No Symptoms Til Birth at 35 Weeks: My Journey Through HELLP

November 21, 2023 By Morgane Dahrup-Andersson

No Symptoms Til Birth at 35 Weeks: My Journey Through HELLP

On February 28th, my husband and I had our 35-week checkup with our midwife. It had been a healthy pregnancy, and both the baby and I were doing very well. We were happily planning for another natural water birth, similar to the one we had with our son. That evening, I went to bed feeling warm with some stomach pain, but I didn't think much of it. The pain persisted, I was burning up and somewhat delirious, but I didn't want to wake up my husband or make a fuss about it, so I kept it to myself.

In the middle of the night, my husband woke up and found me writhing in pain. He immediately called for emergency assistance, and we had to go to the hospital. We left our 14-month-old son with his grandmother, expecting to return within a few hours, not knowing that I wouldn't be back for almost a month. Things escalated rapidly at the hospital. The pain worsened, and I felt increasingly unwell. Five minutes after they checked on the baby and me, I was rushed into the emergency room because my placenta had detached. Our baby girl wasn't receiving enough oxygen, and her heartbeat was declining. The moments after they delivered her were the most agonizing of our lives. She wasn't responsive, and the doctors were silent, unresponsive to our pleas. I prayed for her to make a sound and breathe, and thankfully, our little fighter did just that. At 3.1 kilograms, she exhibited strength and alertness.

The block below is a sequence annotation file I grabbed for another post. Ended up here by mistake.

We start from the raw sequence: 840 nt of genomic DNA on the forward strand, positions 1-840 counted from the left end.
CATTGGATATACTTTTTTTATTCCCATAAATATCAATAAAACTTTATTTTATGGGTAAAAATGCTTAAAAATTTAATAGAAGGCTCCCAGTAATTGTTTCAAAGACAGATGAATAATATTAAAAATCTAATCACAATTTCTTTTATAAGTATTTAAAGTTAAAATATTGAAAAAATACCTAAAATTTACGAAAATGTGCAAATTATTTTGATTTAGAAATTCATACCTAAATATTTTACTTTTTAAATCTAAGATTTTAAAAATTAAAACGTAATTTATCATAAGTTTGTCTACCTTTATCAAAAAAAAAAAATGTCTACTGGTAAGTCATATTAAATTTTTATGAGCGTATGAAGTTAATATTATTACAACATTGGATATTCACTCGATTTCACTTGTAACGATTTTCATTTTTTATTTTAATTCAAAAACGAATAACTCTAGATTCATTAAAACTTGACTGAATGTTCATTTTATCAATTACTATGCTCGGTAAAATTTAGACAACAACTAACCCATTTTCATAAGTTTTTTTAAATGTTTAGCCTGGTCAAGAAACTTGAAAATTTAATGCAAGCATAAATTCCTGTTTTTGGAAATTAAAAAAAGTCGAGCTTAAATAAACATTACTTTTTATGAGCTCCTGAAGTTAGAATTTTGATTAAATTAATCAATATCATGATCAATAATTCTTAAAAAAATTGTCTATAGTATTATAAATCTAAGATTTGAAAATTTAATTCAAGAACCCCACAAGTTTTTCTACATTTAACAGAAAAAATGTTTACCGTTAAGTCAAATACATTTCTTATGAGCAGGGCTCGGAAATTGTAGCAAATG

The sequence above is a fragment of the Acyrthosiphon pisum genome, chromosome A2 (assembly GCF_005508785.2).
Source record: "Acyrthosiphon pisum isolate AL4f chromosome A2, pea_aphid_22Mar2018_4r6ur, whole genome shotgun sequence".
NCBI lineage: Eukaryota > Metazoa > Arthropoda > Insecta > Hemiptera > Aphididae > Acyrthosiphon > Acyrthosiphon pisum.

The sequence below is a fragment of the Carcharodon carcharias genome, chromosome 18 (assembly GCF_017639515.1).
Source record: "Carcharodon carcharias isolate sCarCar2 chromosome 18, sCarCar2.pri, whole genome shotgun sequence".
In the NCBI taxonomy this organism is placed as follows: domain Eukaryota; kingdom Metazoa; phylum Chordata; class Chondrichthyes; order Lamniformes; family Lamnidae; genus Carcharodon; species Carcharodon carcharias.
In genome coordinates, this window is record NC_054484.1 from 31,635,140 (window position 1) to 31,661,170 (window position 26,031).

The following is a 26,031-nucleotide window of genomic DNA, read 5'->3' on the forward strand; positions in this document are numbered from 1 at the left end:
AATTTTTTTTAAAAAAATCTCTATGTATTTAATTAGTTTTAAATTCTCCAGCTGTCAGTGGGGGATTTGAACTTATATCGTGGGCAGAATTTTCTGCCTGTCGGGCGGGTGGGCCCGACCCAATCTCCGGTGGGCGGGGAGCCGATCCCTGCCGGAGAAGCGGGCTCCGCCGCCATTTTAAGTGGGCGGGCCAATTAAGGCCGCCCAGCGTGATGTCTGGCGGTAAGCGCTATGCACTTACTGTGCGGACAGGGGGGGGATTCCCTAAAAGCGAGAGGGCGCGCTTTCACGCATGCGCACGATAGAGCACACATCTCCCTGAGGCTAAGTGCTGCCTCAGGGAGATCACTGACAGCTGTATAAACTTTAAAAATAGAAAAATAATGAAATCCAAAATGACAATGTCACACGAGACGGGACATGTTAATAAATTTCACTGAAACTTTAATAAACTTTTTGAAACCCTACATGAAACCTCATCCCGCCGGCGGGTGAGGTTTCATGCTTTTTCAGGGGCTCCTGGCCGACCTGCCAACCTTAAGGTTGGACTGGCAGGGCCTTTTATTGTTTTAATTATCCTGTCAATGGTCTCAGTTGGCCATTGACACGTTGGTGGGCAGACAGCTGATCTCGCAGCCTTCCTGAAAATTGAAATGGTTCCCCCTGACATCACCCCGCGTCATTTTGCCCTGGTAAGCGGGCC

While my baby went to the neonatal unit with my husband, I was taken to the recovery room. Fortunately, my baby improved, but my condition deteriorated. The details of that first day become hazy from here. I remember feeling extremely unwell and longing to see my baby. I experienced nausea, received blood transfusions, and had increasing difficulty breathing. Eventually, I was wheeled into her room briefly, but I barely had a chance to glimpse at her before I vomited and was brought back to my room. My lungs were failing. The medical team tried various treatments, including medications and fluids, but my condition worsened.

Suddenly, I was rushed to the ICU, after a nurse had insisted on additional blood tests beyond what the doctors had ordered. This led to the discovery of a severe and rare case of HELLP syndrome. My husband accompanied me, and I painfully remember being administered a high dose of magnesium that felt like fire coursing through my veins. Multiple organs failed: my liver, kidneys, and my lungs collapsed. Over the next few days, I drifted in and out of consciousness. When awake, I experienced excruciating pain throughout my body, and the nurses continually checked my reflexes every five minutes, to ensure I wasn't brain dead. Due to the delayed diagnosis, I had accumulated excessive fluids in my body, causing me to swell like the Michelin Man. Eventually, my condition worsening, I had to be put under dialysis for a bit less than a week, which saved my life. I was traumatized by everything that unfolded—the guilt of not acting sooner on that fateful evening, almost losing my daughter, and looking at my flat stomach, not pregnant anymore but with no baby in my arms.

The medical staff relentlessly worked on my condition, but my kidneys remained in a terrible state. I received a flurry of contradictory instructions about what to eat and drink, and I struggled to believe any after that. My daughter was released from the neonatal unit after a week, but not to further traumatize me, she and my husband (my rock and lighthouse in this storm) were allowed to stay with me, and for that, I will forever be grateful to those who made it possible.